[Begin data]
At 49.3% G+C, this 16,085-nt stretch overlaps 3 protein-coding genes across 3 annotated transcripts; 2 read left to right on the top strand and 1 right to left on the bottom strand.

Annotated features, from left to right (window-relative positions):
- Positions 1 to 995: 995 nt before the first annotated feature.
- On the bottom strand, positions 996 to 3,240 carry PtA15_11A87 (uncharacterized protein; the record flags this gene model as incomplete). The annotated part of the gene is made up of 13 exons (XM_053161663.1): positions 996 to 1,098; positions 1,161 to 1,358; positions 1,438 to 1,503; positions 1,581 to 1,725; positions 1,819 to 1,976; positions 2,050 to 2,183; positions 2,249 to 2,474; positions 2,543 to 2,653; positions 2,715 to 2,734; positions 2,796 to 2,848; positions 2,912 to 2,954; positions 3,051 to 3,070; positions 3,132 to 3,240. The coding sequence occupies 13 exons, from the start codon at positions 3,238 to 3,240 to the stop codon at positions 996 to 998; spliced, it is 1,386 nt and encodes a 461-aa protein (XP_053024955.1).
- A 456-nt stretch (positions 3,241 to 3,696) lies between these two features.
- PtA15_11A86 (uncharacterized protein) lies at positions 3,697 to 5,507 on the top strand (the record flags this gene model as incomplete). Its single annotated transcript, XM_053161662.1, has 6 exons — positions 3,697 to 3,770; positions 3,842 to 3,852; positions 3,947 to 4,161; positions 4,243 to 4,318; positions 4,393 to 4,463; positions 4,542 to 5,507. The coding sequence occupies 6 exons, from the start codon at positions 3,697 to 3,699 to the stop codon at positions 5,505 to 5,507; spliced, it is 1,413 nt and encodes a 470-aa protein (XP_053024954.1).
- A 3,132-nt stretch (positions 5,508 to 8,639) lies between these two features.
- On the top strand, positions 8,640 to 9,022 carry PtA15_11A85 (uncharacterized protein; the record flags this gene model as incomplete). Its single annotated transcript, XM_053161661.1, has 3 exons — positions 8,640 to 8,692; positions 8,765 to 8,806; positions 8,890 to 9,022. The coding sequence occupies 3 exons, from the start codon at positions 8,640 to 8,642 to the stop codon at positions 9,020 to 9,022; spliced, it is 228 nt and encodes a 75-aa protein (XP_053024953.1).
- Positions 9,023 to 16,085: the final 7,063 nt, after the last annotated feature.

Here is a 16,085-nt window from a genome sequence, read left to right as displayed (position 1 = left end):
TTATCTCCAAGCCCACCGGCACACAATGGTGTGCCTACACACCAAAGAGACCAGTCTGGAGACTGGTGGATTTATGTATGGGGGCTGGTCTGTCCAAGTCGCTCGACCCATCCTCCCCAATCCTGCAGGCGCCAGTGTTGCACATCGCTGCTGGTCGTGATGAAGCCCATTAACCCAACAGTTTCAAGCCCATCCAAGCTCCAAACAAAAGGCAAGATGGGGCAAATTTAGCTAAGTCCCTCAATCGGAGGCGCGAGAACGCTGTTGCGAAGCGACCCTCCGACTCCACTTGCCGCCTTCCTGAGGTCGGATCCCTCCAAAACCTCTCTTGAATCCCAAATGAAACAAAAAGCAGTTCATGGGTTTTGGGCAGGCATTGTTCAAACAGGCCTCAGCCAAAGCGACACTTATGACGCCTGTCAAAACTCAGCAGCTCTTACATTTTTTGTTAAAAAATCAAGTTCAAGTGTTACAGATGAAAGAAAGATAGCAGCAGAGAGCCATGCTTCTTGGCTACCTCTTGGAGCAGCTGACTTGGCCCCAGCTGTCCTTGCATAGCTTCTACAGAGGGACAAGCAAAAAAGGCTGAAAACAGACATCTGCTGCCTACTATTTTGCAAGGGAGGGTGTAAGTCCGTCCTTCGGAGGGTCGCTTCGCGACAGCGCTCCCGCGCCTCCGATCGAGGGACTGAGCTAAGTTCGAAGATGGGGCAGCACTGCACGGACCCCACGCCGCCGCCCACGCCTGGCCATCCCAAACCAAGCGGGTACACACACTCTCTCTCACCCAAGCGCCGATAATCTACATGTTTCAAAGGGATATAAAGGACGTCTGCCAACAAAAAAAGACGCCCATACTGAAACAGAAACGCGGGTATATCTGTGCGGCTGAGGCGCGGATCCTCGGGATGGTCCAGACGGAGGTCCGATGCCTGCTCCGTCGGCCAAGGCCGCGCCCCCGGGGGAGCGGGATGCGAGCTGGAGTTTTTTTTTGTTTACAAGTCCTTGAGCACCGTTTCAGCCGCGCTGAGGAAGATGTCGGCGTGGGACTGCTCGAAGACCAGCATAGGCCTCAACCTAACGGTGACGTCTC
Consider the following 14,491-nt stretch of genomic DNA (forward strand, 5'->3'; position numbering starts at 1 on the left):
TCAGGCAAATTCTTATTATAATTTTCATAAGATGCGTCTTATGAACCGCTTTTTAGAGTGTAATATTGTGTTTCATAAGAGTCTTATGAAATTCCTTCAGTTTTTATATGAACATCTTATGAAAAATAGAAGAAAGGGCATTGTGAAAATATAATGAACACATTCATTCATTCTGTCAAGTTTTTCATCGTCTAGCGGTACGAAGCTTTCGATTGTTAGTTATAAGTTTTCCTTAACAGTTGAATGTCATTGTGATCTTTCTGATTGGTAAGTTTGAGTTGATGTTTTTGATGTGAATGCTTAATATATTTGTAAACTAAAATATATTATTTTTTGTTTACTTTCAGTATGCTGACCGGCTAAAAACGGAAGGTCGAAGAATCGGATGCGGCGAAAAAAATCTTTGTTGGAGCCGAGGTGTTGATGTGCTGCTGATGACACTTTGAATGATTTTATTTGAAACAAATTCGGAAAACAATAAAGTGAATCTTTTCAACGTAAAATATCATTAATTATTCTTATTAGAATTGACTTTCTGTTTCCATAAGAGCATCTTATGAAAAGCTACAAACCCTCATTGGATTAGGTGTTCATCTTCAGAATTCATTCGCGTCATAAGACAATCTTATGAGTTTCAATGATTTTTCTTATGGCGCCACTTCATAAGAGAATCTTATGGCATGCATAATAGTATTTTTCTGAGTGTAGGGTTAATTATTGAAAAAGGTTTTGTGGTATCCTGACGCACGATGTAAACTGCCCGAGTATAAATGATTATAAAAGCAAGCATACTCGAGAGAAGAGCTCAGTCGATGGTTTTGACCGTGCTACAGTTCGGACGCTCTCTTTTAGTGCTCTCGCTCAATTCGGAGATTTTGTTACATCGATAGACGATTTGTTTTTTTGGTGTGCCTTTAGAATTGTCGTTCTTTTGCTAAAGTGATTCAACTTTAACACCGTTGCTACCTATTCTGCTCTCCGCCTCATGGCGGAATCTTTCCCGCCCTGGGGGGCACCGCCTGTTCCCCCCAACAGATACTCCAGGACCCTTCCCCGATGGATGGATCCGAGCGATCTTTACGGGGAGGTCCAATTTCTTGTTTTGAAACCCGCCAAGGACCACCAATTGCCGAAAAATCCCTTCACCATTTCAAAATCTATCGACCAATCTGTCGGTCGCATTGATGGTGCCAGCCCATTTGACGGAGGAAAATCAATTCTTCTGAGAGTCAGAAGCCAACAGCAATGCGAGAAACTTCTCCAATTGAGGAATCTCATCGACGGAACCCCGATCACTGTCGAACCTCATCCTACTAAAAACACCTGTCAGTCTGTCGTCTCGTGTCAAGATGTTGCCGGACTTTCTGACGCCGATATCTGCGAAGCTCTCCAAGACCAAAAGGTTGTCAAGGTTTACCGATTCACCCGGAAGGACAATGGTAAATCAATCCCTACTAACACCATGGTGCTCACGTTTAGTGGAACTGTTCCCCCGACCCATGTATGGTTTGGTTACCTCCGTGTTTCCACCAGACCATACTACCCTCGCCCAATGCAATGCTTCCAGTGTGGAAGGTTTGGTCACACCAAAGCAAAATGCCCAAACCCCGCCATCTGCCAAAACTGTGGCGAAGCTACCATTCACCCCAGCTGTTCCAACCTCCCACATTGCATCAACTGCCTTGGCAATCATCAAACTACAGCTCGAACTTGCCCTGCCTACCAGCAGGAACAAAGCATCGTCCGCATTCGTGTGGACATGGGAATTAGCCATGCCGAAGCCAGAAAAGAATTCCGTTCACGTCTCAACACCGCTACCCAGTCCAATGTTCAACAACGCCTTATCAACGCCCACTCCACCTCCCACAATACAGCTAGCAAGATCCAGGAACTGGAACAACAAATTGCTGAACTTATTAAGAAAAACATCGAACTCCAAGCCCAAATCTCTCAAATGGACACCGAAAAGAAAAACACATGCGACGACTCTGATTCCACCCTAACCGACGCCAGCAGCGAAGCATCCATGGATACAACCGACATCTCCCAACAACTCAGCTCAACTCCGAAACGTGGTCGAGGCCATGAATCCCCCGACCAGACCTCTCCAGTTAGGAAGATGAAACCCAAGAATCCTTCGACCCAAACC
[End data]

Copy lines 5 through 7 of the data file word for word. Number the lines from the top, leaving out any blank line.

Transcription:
- A 456-nt stretch (positions 3,241 to 3,696) lies between these two features.
- PtA15_11A86 (uncharacterized protein) lies at positions 3,697 to 5,507 on the top strand (the record flags this gene model as incomplete). Its single annotated transcript, XM_053161662.1, has 6 exons — positions 3,697 to 3,770; positions 3,842 to 3,852; positions 3,947 to 4,161; positions 4,243 to 4,318; positions 4,393 to 4,463; positions 4,542 to 5,507. The coding sequence occupies 6 exons, from the start codon at positions 3,697 to 3,699 to the stop codon at positions 5,505 to 5,507; spliced, it is 1,413 nt and encodes a 470-aa protein (XP_053024954.1).
- A 3,132-nt stretch (positions 5,508 to 8,639) lies between these two features.